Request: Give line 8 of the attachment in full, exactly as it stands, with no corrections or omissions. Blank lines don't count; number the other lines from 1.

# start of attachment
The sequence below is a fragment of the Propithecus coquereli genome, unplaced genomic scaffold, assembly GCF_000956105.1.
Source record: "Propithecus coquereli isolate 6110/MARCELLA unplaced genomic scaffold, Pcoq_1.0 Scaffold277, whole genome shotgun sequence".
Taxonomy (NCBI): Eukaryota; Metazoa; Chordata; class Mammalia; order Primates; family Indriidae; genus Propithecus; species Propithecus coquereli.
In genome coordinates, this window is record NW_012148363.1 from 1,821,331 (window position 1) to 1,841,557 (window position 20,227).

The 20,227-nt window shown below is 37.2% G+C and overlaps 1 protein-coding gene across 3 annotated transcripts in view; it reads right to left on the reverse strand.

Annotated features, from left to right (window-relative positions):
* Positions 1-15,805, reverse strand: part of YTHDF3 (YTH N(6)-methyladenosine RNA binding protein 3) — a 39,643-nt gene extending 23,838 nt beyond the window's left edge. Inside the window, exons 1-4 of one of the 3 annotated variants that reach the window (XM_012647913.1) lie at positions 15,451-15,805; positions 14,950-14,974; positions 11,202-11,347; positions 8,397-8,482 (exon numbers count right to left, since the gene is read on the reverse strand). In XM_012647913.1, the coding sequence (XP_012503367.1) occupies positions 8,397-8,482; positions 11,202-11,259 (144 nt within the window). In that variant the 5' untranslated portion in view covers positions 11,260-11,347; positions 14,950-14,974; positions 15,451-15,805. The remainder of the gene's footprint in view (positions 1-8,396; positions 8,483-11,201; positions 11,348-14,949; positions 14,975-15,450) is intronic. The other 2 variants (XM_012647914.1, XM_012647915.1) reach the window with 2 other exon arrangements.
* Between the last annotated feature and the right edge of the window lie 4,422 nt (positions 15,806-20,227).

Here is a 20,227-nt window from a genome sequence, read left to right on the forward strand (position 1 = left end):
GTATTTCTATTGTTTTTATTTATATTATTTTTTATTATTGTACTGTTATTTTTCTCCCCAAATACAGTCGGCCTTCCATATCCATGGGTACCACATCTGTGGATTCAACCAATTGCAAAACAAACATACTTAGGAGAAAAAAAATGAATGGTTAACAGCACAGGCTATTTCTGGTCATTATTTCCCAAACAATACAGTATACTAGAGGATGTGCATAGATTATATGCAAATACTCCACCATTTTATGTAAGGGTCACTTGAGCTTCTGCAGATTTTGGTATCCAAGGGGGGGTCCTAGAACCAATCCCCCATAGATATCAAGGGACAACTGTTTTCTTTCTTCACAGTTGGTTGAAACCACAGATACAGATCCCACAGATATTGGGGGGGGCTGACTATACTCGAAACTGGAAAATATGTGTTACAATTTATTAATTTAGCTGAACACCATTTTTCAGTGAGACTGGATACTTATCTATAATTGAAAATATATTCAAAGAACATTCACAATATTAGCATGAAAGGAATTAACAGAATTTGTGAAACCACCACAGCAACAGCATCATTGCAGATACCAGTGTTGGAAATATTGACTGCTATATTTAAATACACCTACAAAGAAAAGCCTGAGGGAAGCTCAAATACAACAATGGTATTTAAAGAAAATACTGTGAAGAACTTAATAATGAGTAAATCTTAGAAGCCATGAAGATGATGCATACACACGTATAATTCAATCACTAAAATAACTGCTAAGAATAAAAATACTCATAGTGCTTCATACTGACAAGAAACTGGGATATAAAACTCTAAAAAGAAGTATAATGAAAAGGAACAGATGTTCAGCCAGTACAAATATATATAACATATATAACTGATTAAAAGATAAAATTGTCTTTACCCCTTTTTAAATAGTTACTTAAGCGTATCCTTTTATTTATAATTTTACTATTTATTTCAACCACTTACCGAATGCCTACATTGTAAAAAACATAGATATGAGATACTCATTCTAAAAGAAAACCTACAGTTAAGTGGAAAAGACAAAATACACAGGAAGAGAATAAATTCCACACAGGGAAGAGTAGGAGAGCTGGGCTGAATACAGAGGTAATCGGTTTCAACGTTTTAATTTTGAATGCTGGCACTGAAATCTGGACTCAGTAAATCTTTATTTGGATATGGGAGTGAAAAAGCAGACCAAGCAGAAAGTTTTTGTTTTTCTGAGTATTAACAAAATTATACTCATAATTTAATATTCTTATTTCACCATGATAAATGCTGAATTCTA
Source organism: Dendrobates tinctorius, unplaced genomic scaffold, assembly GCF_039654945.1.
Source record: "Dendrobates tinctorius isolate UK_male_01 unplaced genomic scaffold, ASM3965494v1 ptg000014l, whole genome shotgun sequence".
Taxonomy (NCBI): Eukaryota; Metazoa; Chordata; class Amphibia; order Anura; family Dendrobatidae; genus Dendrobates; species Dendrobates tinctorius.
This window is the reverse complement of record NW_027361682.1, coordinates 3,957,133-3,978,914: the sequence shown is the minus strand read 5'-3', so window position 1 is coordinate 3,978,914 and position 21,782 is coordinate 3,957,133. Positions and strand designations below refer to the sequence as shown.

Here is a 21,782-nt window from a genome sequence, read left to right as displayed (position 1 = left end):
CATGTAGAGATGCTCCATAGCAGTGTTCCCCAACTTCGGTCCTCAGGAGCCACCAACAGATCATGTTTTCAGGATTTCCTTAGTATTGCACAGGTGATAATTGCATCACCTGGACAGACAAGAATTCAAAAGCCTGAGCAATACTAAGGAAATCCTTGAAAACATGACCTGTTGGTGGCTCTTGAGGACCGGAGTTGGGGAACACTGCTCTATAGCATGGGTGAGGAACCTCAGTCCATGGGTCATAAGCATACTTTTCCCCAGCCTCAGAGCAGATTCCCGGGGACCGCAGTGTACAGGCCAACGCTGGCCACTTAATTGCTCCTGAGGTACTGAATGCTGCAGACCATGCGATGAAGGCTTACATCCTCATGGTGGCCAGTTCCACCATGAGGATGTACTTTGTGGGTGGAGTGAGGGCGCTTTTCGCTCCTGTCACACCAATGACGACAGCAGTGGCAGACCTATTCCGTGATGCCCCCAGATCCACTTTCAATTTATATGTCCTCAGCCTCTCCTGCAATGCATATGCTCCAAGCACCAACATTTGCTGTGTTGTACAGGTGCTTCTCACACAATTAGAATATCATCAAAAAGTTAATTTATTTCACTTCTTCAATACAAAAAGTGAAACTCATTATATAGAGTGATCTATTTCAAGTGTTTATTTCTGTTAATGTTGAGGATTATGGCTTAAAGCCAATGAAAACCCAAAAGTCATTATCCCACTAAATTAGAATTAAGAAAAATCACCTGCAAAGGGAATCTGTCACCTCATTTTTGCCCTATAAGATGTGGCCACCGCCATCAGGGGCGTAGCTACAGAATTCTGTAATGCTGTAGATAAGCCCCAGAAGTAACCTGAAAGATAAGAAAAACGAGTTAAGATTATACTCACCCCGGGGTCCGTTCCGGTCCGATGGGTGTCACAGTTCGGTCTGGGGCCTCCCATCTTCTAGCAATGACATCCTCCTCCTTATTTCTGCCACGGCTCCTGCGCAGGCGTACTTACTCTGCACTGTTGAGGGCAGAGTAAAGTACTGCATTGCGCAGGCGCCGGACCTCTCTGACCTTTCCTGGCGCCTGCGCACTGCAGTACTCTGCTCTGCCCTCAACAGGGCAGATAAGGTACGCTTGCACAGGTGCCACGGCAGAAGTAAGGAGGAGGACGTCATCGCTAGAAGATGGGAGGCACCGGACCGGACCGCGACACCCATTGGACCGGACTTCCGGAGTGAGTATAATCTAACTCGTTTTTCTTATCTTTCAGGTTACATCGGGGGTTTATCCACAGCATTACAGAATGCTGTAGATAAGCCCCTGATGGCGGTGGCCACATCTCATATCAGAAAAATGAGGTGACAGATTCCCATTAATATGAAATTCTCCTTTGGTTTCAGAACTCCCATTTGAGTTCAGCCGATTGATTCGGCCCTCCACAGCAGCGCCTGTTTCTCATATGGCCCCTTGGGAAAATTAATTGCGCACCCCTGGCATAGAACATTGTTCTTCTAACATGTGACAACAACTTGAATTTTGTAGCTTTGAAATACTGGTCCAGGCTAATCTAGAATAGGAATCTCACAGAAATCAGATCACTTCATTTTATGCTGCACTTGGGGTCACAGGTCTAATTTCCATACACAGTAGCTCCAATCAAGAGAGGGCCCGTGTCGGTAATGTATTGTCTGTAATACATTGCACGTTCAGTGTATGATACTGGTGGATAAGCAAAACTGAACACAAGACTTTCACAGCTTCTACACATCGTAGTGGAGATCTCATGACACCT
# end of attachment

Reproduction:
* Between the last annotated feature and the right edge of the window lie 4,422 nt (positions 15,806-20,227).